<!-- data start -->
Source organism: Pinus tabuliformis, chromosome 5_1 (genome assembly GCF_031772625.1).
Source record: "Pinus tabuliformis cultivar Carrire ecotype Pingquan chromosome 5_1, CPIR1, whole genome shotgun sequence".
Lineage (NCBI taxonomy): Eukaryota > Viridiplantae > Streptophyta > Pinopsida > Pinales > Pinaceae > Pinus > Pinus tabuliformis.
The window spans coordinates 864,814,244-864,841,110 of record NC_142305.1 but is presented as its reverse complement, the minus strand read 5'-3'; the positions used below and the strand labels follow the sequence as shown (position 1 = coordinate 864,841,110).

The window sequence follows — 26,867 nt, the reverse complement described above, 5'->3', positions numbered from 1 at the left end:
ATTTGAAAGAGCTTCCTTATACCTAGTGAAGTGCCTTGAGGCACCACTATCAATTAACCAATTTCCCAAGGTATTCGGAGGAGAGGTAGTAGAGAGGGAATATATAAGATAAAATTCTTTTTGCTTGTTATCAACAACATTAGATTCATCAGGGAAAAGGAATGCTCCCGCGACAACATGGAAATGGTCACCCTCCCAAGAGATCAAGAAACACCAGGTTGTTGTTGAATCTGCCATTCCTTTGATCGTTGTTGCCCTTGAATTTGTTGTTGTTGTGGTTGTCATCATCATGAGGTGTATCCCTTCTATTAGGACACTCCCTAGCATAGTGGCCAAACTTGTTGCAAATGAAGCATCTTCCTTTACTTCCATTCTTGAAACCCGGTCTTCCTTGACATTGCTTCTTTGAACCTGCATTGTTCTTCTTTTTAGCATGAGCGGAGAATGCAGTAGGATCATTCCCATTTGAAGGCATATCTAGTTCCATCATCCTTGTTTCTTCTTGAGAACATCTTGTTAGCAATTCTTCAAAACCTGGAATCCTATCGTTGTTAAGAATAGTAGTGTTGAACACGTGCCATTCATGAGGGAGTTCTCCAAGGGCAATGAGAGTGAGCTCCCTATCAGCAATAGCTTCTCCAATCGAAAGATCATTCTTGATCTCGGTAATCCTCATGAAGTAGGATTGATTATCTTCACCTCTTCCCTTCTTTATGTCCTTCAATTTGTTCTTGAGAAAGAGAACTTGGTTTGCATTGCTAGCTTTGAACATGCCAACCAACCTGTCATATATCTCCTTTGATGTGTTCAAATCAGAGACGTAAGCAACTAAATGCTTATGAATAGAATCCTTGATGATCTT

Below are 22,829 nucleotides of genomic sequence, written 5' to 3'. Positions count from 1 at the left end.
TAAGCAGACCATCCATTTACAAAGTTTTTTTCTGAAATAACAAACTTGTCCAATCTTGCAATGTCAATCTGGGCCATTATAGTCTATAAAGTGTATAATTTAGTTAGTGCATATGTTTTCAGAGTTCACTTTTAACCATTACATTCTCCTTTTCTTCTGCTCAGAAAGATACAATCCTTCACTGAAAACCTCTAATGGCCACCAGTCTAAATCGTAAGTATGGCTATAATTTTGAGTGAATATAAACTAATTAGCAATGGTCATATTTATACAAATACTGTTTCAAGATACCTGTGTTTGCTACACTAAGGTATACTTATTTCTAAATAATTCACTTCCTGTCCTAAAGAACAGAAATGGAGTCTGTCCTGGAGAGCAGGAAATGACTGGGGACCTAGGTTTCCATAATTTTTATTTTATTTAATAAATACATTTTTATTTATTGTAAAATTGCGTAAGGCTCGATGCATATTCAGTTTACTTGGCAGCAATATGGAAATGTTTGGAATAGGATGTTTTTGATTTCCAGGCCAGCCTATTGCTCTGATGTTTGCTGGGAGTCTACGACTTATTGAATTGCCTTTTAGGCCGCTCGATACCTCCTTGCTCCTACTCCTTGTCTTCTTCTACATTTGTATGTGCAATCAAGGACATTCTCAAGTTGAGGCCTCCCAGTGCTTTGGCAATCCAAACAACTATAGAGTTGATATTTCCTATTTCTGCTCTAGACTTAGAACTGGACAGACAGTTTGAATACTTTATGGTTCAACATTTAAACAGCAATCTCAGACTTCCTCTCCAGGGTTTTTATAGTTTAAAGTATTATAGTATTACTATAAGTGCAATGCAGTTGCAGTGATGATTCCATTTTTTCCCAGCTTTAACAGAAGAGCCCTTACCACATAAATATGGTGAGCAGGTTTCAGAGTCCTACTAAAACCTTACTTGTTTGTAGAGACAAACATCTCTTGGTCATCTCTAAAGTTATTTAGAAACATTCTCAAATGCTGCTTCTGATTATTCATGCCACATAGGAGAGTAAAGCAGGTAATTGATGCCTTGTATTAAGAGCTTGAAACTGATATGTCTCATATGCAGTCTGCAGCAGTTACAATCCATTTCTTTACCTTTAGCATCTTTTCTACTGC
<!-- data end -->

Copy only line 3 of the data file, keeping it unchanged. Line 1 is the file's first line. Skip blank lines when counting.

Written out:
Lineage (NCBI taxonomy): Eukaryota > Viridiplantae > Streptophyta > Pinopsida > Pinales > Pinaceae > Pinus > Pinus tabuliformis.